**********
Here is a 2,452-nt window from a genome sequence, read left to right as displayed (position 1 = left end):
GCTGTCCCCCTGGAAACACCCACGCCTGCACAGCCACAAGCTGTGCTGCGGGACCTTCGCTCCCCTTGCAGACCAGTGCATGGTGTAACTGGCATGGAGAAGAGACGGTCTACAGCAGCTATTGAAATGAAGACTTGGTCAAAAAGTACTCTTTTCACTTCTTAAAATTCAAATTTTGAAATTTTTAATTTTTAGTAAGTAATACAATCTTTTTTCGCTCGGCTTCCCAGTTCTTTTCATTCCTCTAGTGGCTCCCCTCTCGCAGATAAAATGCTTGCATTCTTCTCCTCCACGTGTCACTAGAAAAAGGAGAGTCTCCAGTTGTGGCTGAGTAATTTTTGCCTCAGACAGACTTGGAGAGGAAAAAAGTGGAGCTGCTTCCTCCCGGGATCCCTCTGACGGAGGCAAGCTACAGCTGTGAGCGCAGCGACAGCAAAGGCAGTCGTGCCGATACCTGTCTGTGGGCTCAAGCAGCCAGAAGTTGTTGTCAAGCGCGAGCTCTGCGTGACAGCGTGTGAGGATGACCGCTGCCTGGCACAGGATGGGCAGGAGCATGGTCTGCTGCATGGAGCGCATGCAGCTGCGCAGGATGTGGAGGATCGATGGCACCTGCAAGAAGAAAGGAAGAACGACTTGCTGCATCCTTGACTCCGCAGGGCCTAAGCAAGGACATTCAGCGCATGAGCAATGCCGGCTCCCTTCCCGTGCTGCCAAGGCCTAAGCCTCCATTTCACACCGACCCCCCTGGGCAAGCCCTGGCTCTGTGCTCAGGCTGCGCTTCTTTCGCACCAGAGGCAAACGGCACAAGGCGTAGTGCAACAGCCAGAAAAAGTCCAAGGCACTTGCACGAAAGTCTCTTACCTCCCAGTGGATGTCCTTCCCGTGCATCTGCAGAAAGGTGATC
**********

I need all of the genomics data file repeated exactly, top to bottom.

Here is a 2,452-nt window from a genome sequence, read left to right as displayed (position 1 = left end):
GCTGTCCCCCTGGAAACACCCACGCCTGCACAGCCACAAGCTGTGCTGCGGGACCTTCGCTCCCCTTGCAGACCAGTGCATGGTGTAACTGGCATGGAGAAGAGACGGTCTACAGCAGCTATTGAAATGAAGACTTGGTCAAAAAGTACTCTTTTCACTTCTTAAAATTCAAATTTTGAAATTTTTAATTTTTAGTAAGTAATACAATCTTTTTTCGCTCGGCTTCCCAGTTCTTTTCATTCCTCTAGTGGCTCCCCTCTCGCAGATAAAATGCTTGCATTCTTCTCCTCCACGTGTCACTAGAAAAAGGAGAGTCTCCAGTTGTGGCTGAGTAATTTTTGCCTCAGACAGACTTGGAGAGGAAAAAAGTGGAGCTGCTTCCTCCCGGGATCCCTCTGACGGAGGCAAGCTACAGCTGTGAGCGCAGCGACAGCAAAGGCAGTCGTGCCGATACCTGTCTGTGGGCTCAAGCAGCCAGAAGTTGTTGTCAAGCGCGAGCTCTGCGTGACAGCGTGTGAGGATGACCGCTGCCTGGCACAGGATGGGCAGGAGCATGGTCTGCTGCATGGAGCGCATGCAGCTGCGCAGGATGTGGAGGATCGATGGCACCTGCAAGAAGAAAGGAAGAACGACTTGCTGCATCCTTGACTCCGCAGGGCCTAAGCAAGGACATTCAGCGCATGAGCAATGCCGGCTCCCTTCCCGTGCTGCCAAGGCCTAAGCCTCCATTTCACACCGACCCCCCTGGGCAAGCCCTGGCTCTGTGCTCAGGCTGCGCTTCTTTCGCACCAGAGGCAAACGGCACAAGGCGTAGTGCAACAGCCAGAAAAAGTCCAAGGCACTTGCACGAAAGTCTCTTACCTCCCAGTGGATGTCCTTCCCGTGCATCTGCAGAAAGGTGATC